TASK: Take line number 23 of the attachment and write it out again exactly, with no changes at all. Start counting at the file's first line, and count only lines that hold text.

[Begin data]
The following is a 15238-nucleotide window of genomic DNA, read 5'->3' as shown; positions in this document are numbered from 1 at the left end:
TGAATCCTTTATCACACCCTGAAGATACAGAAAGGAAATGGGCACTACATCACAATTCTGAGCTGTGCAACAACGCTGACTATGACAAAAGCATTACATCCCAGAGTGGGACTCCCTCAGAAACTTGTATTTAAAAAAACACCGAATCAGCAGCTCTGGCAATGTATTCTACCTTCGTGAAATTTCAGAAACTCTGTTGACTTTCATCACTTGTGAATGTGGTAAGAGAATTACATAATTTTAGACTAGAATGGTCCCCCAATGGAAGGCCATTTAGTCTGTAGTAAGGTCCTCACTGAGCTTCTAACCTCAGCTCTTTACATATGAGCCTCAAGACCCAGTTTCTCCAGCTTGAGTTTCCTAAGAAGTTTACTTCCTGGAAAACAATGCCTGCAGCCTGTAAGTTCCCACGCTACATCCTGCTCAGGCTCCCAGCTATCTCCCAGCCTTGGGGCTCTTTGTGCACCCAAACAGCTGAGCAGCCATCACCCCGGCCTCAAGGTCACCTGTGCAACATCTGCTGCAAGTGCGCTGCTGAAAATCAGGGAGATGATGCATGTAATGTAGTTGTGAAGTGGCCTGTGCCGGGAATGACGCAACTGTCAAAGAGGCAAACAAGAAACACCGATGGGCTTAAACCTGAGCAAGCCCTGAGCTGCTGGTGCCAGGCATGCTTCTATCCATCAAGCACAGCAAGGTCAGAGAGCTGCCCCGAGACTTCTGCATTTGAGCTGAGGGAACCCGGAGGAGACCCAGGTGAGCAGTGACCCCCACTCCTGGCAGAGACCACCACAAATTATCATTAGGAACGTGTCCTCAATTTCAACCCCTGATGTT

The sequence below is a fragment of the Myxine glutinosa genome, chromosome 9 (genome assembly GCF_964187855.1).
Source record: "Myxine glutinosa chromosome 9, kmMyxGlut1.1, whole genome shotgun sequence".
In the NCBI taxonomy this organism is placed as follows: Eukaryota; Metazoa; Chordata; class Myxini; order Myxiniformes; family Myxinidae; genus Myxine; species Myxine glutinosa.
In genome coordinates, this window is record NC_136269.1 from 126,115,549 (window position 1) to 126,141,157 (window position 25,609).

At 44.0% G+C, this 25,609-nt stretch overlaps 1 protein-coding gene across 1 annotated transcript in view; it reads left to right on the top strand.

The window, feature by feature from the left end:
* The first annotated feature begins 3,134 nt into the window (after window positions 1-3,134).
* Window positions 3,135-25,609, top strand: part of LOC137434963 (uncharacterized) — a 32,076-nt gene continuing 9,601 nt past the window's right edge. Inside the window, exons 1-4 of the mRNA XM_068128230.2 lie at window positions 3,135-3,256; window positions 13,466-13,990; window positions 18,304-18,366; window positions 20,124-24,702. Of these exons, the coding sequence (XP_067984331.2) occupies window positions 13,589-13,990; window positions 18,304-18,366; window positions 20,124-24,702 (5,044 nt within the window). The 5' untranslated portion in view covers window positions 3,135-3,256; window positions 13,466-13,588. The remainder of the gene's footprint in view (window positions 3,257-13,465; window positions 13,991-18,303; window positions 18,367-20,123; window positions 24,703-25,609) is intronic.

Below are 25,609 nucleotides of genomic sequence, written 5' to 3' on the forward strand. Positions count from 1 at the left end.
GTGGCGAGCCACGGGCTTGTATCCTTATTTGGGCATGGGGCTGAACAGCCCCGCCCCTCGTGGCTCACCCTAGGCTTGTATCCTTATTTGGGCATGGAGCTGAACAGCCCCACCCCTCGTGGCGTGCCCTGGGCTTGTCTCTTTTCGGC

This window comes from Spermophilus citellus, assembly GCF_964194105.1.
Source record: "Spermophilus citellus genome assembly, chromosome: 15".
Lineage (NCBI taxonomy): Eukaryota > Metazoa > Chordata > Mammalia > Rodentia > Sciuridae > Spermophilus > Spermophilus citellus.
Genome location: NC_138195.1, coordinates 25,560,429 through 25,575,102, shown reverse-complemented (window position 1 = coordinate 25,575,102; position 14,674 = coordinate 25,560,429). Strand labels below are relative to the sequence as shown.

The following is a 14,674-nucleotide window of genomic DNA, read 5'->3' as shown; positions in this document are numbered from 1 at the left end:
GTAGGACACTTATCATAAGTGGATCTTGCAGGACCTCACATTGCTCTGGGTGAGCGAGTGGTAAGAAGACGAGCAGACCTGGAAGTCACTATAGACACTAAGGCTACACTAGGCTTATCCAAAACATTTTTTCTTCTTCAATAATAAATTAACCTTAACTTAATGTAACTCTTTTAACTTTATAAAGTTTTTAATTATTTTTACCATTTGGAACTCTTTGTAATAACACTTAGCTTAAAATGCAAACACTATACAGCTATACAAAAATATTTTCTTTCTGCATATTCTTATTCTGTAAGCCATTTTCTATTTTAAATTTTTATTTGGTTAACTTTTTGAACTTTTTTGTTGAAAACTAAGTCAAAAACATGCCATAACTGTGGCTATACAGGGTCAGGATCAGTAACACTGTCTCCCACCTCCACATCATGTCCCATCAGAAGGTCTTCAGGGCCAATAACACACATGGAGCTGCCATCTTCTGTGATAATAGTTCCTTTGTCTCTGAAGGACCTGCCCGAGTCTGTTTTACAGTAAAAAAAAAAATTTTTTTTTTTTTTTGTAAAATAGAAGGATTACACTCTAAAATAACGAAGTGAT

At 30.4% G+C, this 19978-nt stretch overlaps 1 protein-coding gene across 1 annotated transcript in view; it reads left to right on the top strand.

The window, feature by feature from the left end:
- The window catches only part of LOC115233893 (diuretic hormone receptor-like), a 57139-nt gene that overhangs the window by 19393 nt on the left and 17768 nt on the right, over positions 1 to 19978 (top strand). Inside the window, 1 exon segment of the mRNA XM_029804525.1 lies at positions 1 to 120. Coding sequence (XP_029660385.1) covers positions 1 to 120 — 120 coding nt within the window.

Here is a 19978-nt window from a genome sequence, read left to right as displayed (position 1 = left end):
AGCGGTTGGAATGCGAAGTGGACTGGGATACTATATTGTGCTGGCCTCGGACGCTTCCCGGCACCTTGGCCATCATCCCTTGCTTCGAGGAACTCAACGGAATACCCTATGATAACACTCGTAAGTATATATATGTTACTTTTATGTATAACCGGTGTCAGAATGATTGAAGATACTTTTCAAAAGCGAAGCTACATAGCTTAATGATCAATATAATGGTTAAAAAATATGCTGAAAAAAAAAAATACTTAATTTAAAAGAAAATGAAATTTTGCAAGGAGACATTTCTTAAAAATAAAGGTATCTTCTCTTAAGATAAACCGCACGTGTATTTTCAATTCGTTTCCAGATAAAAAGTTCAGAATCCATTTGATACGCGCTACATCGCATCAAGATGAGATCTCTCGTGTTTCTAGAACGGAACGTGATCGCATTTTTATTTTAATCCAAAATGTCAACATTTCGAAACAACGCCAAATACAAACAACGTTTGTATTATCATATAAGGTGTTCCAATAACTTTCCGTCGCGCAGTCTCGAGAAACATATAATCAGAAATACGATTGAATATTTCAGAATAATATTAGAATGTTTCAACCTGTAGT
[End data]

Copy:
AGCGGTTGGAATGCGAAGTGGACTGGGATACTATATTGTGCTGGCCTCGGACGCTTCCCGGCACCTTGGCCATCATCCCTTGCTTCGAGGAACTCAACGGAATACCCTATGATAACACTCGTAAGTATATATATGTTACTTTTATGTATAACCGGTGTCAGAATGATTGAAGATACTTTTCAAAAGCGAAGCTACATAGCTTAATGATCAATATAATGGTTAAAAAATATGCTGAAAAAAAAAAATACTTAATTTAAAAGAAAATGAAATTTTGCAAGGAGACATTTCTTAAAAATAAAGGTATCTTCTCTTAAGATAAACCGCACGTGTATTTTCAATTCGTTTCCAGATAAAAAGTTCAGAATCCATTTGATACGCGCTACATCGCATCAAGATGAGATCTCTCGTGTTTCTAGAACGGAACGTGATCGCATTTTTATTTTAATCCAAAATGTCAACATTTCGAAACAACGCCAAATACAAACAACGTTTGTATTATCATATAAGGTGTTCCAATAACTTTCCGTCGCGCAGTCTCGAGAAACATATAATCAGAAATACGATTGAATATTTCAGAATAATATTAGAATGTTTCAACCTGTAGT